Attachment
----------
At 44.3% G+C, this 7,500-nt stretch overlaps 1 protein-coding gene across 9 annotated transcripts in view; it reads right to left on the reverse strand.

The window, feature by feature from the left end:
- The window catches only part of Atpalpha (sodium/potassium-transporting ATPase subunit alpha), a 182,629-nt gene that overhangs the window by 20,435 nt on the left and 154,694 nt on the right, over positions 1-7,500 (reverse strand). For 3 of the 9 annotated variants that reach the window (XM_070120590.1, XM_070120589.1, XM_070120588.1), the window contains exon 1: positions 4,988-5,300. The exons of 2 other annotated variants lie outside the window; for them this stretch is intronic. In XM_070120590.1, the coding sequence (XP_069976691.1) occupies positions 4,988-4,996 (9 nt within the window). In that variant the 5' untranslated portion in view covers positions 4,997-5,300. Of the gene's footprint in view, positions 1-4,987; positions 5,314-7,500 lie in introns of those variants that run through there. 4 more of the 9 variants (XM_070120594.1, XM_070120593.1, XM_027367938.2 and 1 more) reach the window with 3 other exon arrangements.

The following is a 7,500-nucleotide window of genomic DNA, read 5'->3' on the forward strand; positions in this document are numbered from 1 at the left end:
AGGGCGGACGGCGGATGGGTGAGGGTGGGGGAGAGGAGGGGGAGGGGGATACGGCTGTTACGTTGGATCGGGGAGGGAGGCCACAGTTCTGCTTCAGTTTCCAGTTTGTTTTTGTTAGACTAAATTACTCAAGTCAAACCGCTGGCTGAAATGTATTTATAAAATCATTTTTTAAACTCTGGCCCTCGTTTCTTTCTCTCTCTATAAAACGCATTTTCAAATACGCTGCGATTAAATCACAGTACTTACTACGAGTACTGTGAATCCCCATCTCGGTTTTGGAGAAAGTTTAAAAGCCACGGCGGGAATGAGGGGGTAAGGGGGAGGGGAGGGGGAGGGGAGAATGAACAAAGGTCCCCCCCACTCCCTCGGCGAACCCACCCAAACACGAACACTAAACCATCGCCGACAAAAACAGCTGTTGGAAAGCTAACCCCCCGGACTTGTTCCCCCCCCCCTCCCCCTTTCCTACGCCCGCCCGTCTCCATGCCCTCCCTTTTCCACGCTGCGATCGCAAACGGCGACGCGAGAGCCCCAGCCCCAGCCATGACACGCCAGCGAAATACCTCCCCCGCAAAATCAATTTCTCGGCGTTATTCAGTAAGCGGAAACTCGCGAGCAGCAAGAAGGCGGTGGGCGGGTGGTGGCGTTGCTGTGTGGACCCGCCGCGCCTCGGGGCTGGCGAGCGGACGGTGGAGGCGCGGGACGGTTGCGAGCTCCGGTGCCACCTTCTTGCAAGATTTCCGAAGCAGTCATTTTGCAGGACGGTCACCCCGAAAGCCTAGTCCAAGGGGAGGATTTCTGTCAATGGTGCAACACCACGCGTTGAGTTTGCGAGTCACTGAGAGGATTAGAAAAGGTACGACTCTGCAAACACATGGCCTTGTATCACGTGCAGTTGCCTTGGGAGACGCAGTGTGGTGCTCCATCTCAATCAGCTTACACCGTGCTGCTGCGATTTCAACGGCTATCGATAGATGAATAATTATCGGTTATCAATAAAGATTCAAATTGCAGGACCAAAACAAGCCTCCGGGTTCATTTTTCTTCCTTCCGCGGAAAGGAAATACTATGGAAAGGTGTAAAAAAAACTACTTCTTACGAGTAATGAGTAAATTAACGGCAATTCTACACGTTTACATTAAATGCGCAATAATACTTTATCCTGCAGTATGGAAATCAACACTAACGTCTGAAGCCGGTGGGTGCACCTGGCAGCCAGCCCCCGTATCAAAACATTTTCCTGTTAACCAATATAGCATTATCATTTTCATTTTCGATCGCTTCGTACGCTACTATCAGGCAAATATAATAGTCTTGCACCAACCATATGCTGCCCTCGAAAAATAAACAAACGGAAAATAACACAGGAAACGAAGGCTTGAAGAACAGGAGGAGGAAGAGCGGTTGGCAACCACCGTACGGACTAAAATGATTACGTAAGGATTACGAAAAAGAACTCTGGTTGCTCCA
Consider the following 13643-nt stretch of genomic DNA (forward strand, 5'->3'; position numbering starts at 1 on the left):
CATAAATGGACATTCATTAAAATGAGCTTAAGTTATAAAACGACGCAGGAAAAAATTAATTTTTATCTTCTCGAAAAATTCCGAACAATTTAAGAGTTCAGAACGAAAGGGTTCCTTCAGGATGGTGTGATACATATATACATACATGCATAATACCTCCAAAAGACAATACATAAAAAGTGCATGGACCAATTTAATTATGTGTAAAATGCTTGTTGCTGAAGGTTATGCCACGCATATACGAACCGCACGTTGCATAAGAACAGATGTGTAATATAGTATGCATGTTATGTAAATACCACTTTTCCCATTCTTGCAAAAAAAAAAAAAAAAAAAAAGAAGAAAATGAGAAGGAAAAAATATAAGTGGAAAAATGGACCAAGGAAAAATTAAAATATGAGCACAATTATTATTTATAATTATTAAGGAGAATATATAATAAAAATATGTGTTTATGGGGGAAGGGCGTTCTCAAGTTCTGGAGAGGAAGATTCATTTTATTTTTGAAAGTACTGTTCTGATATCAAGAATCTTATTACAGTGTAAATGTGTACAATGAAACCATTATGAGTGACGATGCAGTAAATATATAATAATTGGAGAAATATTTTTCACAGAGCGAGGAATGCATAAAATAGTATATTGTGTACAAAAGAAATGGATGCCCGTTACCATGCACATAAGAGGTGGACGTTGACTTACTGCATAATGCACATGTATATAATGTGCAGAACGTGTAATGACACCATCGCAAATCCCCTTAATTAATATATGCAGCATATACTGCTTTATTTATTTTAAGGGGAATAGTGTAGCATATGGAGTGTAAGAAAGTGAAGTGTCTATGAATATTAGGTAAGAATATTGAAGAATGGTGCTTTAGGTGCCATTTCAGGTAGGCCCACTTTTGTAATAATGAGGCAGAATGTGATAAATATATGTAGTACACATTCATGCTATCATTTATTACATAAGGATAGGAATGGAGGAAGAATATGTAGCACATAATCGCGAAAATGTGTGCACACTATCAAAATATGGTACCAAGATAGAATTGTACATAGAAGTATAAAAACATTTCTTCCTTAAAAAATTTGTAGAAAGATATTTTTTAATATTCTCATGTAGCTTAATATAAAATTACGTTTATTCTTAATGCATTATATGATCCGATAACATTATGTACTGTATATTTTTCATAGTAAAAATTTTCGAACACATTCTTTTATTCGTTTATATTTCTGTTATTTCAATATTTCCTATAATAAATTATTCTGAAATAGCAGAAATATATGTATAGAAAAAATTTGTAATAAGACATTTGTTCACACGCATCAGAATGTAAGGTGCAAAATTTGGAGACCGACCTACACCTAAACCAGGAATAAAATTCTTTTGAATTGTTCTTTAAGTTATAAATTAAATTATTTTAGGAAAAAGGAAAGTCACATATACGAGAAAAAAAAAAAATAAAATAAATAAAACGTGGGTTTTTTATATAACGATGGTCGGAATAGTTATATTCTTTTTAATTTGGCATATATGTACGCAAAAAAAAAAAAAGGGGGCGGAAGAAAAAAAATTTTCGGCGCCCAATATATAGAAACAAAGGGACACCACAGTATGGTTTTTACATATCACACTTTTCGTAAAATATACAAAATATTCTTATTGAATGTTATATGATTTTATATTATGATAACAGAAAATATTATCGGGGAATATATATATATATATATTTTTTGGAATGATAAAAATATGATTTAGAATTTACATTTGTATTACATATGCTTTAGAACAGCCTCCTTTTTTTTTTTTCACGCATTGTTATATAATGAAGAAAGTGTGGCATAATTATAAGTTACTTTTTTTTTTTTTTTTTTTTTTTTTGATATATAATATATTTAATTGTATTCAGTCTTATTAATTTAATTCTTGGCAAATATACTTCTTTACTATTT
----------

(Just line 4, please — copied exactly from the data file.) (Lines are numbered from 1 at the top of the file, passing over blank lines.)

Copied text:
The following is a 7,500-nucleotide window of genomic DNA, read 5'->3' on the forward strand; positions in this document are numbered from 1 at the left end: